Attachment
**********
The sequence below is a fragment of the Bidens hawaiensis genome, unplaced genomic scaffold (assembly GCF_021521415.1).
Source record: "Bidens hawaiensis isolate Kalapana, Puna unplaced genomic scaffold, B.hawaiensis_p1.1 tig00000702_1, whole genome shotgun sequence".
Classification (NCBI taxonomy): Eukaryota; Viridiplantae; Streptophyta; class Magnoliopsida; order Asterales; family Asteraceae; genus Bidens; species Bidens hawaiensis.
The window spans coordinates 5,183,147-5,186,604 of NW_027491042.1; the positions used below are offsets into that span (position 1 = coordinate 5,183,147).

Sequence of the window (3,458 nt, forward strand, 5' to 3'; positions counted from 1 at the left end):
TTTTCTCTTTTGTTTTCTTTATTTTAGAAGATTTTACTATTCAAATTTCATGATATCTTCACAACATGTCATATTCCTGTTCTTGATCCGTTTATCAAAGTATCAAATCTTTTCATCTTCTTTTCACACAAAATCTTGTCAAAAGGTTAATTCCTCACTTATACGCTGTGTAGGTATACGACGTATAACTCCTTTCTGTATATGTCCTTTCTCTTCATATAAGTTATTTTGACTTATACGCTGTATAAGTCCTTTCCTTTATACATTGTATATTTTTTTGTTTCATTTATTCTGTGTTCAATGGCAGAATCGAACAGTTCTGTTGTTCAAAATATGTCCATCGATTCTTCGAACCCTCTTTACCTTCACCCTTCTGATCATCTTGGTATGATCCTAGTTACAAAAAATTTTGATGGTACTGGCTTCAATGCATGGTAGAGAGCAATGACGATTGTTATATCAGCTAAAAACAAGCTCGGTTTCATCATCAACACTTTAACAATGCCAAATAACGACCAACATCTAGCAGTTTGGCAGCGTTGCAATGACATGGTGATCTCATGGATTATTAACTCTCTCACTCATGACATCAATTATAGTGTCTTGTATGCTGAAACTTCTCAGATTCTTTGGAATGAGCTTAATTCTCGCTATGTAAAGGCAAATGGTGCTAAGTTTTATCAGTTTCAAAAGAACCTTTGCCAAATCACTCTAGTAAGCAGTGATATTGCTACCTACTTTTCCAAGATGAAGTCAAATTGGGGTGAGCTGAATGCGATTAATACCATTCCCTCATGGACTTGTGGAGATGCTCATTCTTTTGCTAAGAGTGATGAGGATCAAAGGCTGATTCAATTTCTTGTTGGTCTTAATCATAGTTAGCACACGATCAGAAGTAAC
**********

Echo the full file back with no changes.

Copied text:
The sequence below is a fragment of the Bidens hawaiensis genome, unplaced genomic scaffold (assembly GCF_021521415.1).
Source record: "Bidens hawaiensis isolate Kalapana, Puna unplaced genomic scaffold, B.hawaiensis_p1.1 tig00000702_1, whole genome shotgun sequence".
Classification (NCBI taxonomy): Eukaryota; Viridiplantae; Streptophyta; class Magnoliopsida; order Asterales; family Asteraceae; genus Bidens; species Bidens hawaiensis.
The window spans coordinates 5,183,147-5,186,604 of NW_027491042.1; the positions used below are offsets into that span (position 1 = coordinate 5,183,147).

Sequence of the window (3,458 nt, forward strand, 5' to 3'; positions counted from 1 at the left end):
TTTTCTCTTTTGTTTTCTTTATTTTAGAAGATTTTACTATTCAAATTTCATGATATCTTCACAACATGTCATATTCCTGTTCTTGATCCGTTTATCAAAGTATCAAATCTTTTCATCTTCTTTTCACACAAAATCTTGTCAAAAGGTTAATTCCTCACTTATACGCTGTGTAGGTATACGACGTATAACTCCTTTCTGTATATGTCCTTTCTCTTCATATAAGTTATTTTGACTTATACGCTGTATAAGTCCTTTCCTTTATACATTGTATATTTTTTTGTTTCATTTATTCTGTGTTCAATGGCAGAATCGAACAGTTCTGTTGTTCAAAATATGTCCATCGATTCTTCGAACCCTCTTTACCTTCACCCTTCTGATCATCTTGGTATGATCCTAGTTACAAAAAATTTTGATGGTACTGGCTTCAATGCATGGTAGAGAGCAATGACGATTGTTATATCAGCTAAAAACAAGCTCGGTTTCATCATCAACACTTTAACAATGCCAAATAACGACCAACATCTAGCAGTTTGGCAGCGTTGCAATGACATGGTGATCTCATGGATTATTAACTCTCTCACTCATGACATCAATTATAGTGTCTTGTATGCTGAAACTTCTCAGATTCTTTGGAATGAGCTTAATTCTCGCTATGTAAAGGCAAATGGTGCTAAGTTTTATCAGTTTCAAAAGAACCTTTGCCAAATCACTCTAGTAAGCAGTGATATTGCTACCTACTTTTCCAAGATGAAGTCAAATTGGGGTGAGCTGAATGCGATTAATACCATTCCCTCATGGACTTGTGGAGATGCTCATTCTTTTGCTAAGAGTGATGAGGATCAAAGGCTGATTCAATTTCTTGTTGGTCTTAATCATAGTTAGCACACGATCAGAAGTAAC